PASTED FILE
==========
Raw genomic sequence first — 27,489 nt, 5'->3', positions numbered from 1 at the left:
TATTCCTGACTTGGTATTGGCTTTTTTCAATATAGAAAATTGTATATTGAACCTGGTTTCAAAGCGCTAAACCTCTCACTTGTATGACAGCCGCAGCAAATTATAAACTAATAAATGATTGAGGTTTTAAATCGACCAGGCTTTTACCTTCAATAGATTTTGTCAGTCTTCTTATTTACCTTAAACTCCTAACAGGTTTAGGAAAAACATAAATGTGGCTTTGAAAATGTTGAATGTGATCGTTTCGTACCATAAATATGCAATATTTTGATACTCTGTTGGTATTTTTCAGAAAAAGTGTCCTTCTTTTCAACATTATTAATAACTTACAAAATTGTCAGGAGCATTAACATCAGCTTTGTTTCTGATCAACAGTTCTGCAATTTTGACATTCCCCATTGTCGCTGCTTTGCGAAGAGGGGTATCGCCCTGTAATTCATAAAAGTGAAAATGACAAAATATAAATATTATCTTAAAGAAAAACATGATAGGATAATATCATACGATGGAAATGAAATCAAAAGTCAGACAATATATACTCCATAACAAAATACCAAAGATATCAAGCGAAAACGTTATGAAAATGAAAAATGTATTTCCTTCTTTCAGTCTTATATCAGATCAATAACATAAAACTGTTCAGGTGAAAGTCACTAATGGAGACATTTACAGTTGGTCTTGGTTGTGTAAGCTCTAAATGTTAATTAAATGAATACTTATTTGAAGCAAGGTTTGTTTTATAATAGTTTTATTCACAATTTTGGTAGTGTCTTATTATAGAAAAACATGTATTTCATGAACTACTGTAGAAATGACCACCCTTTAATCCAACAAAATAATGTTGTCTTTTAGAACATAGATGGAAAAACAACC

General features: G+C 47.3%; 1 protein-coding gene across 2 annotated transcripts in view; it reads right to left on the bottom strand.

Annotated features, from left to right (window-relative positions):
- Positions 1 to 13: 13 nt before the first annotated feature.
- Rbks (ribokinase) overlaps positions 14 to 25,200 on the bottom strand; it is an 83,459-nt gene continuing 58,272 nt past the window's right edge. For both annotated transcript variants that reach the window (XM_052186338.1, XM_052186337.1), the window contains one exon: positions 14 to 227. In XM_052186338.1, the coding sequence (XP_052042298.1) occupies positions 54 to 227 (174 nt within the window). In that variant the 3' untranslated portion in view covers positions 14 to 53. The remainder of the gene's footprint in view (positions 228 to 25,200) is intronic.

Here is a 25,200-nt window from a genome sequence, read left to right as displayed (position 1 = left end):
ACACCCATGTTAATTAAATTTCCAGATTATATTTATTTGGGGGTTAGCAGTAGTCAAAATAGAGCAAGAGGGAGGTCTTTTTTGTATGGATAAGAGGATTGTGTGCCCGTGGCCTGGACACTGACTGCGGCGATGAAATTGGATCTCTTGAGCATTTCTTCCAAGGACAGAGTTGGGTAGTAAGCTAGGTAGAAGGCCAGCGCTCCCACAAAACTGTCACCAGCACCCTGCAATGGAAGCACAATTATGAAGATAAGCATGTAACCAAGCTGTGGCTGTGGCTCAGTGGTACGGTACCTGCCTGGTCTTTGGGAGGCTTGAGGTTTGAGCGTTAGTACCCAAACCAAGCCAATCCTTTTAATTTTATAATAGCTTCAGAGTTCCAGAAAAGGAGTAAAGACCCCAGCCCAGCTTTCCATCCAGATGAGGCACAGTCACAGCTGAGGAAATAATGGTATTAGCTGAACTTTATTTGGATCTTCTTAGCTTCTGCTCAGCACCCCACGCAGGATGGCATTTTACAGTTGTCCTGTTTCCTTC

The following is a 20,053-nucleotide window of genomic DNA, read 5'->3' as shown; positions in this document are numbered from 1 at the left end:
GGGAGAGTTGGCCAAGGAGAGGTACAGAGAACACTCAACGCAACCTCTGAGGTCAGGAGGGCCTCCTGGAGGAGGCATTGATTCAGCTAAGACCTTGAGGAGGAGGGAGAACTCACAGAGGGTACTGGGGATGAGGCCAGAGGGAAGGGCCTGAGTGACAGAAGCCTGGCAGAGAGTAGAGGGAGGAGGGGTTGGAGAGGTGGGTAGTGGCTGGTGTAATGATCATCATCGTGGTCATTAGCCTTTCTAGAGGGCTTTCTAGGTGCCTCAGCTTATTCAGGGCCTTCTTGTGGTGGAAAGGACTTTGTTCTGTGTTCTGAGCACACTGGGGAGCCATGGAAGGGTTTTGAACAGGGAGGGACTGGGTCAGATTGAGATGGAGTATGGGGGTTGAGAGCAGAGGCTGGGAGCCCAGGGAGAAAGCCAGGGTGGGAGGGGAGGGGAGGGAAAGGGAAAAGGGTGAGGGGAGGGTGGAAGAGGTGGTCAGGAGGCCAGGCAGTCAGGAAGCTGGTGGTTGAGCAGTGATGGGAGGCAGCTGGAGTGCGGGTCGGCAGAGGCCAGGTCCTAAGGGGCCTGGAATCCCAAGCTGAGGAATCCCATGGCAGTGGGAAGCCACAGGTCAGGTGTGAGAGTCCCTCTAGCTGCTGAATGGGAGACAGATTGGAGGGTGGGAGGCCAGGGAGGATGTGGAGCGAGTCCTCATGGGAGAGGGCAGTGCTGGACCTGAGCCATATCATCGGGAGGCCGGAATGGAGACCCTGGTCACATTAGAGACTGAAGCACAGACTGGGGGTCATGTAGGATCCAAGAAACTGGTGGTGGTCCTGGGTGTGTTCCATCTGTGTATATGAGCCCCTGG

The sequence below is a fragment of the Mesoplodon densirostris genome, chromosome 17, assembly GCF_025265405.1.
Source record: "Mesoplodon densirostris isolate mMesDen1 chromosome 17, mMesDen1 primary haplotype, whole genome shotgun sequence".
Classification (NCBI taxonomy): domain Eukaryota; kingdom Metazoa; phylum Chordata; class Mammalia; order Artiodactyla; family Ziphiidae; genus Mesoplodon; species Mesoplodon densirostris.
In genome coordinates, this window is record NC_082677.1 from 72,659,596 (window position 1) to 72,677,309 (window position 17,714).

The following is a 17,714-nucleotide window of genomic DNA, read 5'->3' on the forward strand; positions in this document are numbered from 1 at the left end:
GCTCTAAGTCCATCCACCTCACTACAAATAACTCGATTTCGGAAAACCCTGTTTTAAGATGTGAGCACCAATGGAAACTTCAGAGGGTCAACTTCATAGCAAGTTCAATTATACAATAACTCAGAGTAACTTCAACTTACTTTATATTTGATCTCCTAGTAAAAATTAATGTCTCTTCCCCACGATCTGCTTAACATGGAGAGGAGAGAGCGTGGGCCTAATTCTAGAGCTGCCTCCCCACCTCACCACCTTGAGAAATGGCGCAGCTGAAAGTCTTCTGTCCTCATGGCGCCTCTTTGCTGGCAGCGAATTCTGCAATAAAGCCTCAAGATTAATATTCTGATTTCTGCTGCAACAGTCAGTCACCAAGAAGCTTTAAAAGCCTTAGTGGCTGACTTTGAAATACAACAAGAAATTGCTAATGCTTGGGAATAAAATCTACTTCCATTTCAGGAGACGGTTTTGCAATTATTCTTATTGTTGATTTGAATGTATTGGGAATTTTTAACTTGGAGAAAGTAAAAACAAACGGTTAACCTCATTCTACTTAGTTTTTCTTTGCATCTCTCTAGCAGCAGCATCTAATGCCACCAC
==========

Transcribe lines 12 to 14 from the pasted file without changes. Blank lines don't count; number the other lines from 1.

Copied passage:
Source record: "Mesoplodon densirostris isolate mMesDen1 chromosome 17, mMesDen1 primary haplotype, whole genome shotgun sequence".
Classification (NCBI taxonomy): domain Eukaryota; kingdom Metazoa; phylum Chordata; class Mammalia; order Artiodactyla; family Ziphiidae; genus Mesoplodon; species Mesoplodon densirostris.
In genome coordinates, this window is record NC_082677.1 from 72,659,596 (window position 1) to 72,677,309 (window position 17,714).